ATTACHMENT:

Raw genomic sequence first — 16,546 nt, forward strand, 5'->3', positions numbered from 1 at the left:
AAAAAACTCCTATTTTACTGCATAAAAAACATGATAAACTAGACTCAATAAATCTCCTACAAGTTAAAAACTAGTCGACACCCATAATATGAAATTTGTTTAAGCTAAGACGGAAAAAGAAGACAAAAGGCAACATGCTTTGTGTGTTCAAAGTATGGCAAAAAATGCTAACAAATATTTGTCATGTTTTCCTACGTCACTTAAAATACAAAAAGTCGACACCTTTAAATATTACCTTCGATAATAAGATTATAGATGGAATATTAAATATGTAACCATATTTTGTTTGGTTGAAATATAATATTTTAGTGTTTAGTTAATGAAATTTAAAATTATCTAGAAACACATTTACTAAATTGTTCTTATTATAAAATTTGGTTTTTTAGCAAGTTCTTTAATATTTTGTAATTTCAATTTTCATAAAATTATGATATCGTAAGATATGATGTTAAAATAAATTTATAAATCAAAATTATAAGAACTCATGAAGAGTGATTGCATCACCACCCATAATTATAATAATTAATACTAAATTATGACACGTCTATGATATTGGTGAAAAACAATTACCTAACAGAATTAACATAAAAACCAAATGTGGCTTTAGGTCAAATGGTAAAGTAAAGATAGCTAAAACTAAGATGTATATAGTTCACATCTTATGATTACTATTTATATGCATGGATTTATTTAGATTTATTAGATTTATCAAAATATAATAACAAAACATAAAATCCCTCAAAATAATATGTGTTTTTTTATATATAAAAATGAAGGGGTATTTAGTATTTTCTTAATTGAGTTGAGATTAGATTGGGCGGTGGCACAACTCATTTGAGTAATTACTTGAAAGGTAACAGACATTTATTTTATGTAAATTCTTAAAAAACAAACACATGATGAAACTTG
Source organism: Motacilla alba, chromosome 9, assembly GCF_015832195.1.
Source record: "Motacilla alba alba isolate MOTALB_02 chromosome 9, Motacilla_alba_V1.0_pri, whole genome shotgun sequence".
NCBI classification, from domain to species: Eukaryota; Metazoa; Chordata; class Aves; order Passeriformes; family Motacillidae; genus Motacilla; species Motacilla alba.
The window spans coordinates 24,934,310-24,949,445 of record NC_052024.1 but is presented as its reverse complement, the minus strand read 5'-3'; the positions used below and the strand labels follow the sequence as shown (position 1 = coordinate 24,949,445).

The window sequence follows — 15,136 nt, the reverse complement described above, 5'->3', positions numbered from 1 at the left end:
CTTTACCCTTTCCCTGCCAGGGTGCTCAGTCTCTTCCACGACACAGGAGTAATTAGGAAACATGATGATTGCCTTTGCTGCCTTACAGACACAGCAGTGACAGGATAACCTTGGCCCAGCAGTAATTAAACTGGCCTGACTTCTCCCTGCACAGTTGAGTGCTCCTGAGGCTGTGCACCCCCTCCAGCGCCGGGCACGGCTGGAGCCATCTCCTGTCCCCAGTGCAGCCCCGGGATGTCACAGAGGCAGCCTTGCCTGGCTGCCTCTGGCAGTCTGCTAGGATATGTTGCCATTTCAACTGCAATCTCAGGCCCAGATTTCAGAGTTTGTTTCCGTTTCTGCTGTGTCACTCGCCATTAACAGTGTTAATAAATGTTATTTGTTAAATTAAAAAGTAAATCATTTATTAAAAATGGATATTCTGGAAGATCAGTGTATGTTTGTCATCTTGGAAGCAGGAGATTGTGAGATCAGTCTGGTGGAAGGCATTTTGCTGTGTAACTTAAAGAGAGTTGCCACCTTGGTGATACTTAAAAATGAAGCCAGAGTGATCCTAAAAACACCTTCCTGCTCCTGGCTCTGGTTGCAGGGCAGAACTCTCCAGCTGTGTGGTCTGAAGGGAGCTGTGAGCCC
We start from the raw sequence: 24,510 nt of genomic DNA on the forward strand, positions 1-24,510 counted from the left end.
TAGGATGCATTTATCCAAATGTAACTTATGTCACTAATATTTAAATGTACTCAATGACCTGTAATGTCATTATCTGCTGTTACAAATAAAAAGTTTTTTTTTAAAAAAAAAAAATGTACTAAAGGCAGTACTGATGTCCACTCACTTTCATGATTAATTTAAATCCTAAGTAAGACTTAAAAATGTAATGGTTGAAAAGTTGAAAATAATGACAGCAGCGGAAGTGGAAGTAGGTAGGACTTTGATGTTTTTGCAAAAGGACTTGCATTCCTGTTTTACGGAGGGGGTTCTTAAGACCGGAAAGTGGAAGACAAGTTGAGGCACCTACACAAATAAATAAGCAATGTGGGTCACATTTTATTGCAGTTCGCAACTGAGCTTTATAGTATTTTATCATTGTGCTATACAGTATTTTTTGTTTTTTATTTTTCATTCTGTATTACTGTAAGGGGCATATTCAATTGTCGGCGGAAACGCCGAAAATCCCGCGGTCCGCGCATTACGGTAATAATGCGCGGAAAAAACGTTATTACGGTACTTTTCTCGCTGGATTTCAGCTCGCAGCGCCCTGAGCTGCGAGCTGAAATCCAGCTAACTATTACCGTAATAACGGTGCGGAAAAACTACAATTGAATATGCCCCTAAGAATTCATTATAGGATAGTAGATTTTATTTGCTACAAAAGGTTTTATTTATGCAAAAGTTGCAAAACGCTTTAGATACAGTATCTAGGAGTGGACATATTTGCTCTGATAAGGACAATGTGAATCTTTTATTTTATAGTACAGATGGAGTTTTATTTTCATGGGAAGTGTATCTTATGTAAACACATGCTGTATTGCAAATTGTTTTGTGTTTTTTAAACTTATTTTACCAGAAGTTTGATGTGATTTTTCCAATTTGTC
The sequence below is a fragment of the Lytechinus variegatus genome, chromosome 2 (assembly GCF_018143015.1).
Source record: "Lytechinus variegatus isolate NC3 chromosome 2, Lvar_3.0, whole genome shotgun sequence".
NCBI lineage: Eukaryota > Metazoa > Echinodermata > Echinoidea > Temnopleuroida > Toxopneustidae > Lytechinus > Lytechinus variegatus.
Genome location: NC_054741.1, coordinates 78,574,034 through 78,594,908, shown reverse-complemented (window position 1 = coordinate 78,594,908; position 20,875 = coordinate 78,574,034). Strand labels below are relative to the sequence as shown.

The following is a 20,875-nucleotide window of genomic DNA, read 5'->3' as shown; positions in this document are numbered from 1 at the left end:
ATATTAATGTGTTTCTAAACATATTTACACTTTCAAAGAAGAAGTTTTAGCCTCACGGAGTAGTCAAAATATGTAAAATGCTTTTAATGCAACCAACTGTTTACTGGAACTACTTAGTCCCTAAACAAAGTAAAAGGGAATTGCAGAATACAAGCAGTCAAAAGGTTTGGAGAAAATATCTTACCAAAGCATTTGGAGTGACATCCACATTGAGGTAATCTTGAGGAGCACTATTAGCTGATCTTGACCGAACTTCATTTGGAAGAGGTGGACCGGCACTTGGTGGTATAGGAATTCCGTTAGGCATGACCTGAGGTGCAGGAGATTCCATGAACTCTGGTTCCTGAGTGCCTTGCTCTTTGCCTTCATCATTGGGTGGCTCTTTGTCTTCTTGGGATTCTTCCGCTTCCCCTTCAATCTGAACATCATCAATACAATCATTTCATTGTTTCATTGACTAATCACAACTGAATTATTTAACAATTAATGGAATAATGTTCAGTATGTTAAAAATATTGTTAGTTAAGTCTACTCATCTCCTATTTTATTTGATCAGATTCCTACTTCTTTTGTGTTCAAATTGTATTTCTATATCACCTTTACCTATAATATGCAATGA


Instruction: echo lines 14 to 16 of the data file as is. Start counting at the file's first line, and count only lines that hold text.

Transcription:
Genome location: NC_054741.1, coordinates 78,574,034 through 78,594,908, shown reverse-complemented (window position 1 = coordinate 78,594,908; position 20,875 = coordinate 78,574,034). Strand labels below are relative to the sequence as shown.

The following is a 20,875-nucleotide window of genomic DNA, read 5'->3' as shown; positions in this document are numbered from 1 at the left end:
ATATTAATGTGTTTCTAAACATATTTACACTTTCAAAGAAGAAGTTTTAGCCTCACGGAGTAGTCAAAATATGTAAAATGCTTTTAATGCAACCAACTGTTTACTGGAACTACTTAGTCCCTAAACAAAGTAAAAGGGAATTGCAGAATACAAGCAGTCAAAAGGTTTGGAGAAAATATCTTACCAAAGCATTTGGAGTGACATCCACATTGAGGTAATCTTGAGGAGCACTATTAGCTGATCTTGACCGAACTTCATTTGGAAGAGGTGGACCGGCACTTGGTGGTATAGGAATTCCGTTAGGCATGACCTGAGGTGCAGGAGATTCCATGAACTCTGGTTCCTGAGTGCCTTGCTCTTTGCCTTCATCATTGGGTGGCTCTTTGTCTTCTTGGGATTCTTCCGCTTCCCCTTCAATCTGAACATCATCAATACAATCATTTCATTGTTTCATTGACTAATCACAACTGAATTATTTAACAATTAATGGAATAATGTTCAGTATGTTAAAAATATTGTTAGTTAAGTCTACTCATCTCCTATTTTATTTGATCAGATTCCTACTTCTTTTGTGTTCAAATTGTATTTCTATATCACCTTTACCTATAATATGCAATGA